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The Adjacent Possible

All future innovations require the possibilities that are available in the present—or the adjacent. The new can only be revealed if combined with the old.
by Melissa Kabakci | Jul 15 2016

It came from a primordial stew, infinitely transforming and colliding in fresh combinations. Each crash birthed new molecules, gelling together to create new life. This, explained evolutionary biologist Stuart Kauffmann, is how Earth came to be: from the “Adjacent Possible.” Steven Johnson riffs on Kauffmann’s logic in his book, Where Good Ideas Come From, applying the same logic to innovation. All future innovations, Johnson posited, require the possibilities that are available in the present—or the adjacent. The new can only be revealed if combined with the old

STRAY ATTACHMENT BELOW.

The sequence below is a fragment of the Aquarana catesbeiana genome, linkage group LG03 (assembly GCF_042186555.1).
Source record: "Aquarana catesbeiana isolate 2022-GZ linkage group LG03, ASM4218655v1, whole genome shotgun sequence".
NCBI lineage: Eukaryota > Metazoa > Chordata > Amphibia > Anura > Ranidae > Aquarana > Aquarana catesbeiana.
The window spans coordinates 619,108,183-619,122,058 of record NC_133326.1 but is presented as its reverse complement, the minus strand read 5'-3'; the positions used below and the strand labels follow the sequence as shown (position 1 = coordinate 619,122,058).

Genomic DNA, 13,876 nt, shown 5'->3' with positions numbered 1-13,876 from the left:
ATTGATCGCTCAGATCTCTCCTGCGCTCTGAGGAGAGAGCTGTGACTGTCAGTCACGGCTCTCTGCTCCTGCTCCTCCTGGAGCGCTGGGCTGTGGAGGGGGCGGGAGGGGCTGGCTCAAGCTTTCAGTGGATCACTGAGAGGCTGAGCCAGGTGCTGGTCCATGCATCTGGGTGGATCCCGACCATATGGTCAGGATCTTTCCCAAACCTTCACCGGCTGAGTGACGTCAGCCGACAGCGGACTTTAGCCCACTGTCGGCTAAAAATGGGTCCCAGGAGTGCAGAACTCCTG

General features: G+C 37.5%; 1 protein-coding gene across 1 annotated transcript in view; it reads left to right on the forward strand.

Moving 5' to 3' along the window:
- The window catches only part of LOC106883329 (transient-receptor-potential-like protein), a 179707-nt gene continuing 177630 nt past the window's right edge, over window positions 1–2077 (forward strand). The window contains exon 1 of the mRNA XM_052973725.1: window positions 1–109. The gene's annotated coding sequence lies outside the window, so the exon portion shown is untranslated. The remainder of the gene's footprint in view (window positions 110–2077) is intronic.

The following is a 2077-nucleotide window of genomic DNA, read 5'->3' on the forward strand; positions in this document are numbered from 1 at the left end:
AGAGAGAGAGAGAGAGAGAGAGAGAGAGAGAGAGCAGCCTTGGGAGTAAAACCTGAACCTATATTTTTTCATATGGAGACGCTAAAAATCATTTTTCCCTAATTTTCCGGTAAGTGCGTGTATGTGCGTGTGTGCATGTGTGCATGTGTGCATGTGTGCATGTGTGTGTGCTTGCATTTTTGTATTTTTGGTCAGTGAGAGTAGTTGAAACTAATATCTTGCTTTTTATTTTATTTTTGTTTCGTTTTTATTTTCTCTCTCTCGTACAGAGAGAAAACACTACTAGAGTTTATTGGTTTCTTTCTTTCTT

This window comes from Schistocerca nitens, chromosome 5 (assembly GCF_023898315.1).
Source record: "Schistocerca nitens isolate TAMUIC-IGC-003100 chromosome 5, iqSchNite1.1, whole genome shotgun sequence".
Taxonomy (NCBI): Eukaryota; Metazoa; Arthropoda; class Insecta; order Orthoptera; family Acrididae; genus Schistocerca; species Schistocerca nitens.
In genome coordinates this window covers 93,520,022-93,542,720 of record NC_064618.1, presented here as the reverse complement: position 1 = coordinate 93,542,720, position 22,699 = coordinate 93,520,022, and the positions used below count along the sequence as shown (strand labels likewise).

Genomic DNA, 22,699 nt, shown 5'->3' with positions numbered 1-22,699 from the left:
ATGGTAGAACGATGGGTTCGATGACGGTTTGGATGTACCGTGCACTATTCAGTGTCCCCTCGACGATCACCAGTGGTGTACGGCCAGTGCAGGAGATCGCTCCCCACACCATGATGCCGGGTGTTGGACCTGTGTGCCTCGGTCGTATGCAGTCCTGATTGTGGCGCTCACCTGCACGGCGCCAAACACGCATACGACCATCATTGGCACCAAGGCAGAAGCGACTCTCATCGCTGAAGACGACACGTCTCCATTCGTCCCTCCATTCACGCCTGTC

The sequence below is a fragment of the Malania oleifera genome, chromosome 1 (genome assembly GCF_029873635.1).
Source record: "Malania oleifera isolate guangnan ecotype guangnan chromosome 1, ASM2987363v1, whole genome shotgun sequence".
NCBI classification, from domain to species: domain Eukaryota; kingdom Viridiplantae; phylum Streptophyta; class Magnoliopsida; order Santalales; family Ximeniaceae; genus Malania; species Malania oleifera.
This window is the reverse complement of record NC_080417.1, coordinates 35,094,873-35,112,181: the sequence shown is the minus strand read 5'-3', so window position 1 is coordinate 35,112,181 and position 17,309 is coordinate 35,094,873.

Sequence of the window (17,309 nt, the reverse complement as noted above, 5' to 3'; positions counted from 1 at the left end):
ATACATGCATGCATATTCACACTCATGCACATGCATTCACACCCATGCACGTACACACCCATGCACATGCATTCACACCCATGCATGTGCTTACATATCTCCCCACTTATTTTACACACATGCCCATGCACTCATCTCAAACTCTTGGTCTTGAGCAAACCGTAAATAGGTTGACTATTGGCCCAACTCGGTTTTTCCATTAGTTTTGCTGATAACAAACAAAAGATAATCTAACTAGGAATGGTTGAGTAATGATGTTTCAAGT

One modern-day example of innovation through the Adjacent Possible is the creation of YouTube. Had its founders tried to create the same platform years earlier, there is no chance it would have existed simply because the early Web wouldn’t have been able to support it.

For more on the Adjacent Possible, take a look at Where Good Ideas Come From by Steven Johnson. Johnson looks at historical patterns from science and biological evolution to show how innovative ideas evolve and, eventually, rise.

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